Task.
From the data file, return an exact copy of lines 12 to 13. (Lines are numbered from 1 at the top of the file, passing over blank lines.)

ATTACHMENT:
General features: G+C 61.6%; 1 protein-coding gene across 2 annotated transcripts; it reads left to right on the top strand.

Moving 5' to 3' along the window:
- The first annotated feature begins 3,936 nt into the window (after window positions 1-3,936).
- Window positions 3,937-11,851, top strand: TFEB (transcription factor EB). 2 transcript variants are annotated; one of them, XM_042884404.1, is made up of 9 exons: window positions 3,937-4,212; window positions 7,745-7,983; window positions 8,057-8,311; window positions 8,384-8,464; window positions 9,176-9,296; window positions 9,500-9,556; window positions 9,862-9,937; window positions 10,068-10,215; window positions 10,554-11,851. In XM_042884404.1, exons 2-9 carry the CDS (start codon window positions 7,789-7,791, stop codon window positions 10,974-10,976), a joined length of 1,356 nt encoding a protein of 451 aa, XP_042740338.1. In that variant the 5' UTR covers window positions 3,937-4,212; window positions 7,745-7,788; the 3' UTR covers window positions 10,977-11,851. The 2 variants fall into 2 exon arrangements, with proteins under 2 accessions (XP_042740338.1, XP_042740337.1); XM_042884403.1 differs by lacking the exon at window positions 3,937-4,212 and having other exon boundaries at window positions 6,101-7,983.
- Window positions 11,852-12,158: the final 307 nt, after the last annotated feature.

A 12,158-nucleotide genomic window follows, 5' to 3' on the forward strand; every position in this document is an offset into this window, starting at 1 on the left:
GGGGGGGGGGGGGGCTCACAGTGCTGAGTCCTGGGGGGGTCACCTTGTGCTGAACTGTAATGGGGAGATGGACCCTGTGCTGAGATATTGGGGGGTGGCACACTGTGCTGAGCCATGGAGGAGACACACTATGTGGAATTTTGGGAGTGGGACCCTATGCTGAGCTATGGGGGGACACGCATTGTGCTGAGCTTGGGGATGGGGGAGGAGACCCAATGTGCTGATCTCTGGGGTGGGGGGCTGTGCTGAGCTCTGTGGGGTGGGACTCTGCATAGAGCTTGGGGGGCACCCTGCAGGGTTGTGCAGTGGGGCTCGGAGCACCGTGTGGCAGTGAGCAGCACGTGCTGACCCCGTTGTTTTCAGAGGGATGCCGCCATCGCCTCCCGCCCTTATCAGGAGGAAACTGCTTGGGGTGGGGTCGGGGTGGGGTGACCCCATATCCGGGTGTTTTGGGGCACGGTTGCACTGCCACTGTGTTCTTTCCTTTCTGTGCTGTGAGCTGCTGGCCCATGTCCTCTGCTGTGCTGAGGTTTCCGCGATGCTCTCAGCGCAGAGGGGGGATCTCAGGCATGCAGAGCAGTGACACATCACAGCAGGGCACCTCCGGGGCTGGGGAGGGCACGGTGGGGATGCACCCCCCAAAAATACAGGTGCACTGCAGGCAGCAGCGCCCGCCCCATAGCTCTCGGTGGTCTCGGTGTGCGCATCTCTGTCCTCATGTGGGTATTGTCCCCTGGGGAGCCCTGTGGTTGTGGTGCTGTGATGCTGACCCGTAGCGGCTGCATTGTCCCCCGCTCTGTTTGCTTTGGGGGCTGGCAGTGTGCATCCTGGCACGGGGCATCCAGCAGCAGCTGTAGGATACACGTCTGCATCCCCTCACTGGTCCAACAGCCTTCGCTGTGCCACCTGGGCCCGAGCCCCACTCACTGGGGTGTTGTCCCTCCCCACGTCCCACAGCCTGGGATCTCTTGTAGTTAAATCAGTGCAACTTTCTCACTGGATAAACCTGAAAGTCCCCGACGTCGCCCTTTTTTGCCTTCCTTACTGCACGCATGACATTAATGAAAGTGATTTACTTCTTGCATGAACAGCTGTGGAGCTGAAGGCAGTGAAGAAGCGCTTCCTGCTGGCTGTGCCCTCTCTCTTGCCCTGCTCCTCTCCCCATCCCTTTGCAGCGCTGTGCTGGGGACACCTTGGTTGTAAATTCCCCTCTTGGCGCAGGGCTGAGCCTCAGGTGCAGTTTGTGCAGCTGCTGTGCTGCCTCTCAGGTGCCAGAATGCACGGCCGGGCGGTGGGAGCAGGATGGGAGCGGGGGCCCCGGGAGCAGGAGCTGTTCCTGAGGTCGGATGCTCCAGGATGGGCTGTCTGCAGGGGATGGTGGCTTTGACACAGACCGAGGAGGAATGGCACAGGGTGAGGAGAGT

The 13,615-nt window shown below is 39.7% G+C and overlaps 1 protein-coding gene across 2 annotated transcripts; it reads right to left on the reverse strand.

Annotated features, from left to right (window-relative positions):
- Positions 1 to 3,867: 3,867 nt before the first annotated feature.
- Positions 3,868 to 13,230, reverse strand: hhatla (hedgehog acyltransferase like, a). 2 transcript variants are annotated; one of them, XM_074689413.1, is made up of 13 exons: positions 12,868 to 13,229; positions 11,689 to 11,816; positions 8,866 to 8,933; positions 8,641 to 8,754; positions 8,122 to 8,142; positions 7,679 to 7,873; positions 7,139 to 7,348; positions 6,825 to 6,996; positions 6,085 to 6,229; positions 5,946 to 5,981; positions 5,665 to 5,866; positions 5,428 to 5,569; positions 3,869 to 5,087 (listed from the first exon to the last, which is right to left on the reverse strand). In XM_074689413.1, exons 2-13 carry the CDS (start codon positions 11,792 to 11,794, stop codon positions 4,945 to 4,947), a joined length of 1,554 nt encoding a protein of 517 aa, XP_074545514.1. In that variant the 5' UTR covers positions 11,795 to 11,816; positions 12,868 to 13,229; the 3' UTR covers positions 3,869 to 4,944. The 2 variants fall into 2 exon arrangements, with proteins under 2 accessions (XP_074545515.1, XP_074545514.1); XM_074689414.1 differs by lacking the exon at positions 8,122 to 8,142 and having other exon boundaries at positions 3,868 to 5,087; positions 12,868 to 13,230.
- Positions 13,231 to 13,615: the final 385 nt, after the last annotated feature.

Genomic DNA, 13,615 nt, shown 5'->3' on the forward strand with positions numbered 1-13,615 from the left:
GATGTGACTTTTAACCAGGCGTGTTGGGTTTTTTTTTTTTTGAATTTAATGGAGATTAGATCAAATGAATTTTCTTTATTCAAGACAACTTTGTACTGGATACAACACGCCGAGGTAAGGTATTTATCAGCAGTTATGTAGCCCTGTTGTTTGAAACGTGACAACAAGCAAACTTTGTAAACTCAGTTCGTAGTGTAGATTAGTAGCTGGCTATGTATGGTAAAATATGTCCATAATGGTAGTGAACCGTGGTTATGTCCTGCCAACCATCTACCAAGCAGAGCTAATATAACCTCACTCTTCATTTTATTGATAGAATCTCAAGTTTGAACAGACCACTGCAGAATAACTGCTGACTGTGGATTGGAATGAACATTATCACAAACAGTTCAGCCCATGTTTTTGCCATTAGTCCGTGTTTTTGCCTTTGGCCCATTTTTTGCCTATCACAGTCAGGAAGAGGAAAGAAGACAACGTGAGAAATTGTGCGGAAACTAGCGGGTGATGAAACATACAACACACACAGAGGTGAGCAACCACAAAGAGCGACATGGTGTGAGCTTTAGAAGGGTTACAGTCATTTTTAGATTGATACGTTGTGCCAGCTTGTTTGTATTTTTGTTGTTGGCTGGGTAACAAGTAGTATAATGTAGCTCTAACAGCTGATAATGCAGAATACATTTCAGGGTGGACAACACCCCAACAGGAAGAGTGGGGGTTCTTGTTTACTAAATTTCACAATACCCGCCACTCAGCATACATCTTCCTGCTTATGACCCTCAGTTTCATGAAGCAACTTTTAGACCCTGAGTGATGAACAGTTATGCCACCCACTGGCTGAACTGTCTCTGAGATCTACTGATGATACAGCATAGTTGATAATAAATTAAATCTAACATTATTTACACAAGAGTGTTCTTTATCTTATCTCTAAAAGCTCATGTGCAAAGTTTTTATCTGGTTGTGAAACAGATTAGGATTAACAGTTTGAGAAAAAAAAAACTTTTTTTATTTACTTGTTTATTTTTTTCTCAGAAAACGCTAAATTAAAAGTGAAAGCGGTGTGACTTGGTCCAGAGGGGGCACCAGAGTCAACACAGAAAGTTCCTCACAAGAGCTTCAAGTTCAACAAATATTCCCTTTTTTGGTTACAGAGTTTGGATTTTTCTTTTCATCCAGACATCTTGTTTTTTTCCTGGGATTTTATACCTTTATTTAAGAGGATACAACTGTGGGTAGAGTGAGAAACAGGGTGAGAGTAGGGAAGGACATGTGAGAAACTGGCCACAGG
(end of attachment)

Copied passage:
- Positions 13,231 to 13,615: the final 385 nt, after the last annotated feature.

Genomic DNA, 13,615 nt, shown 5'->3' on the forward strand with positions numbered 1-13,615 from the left: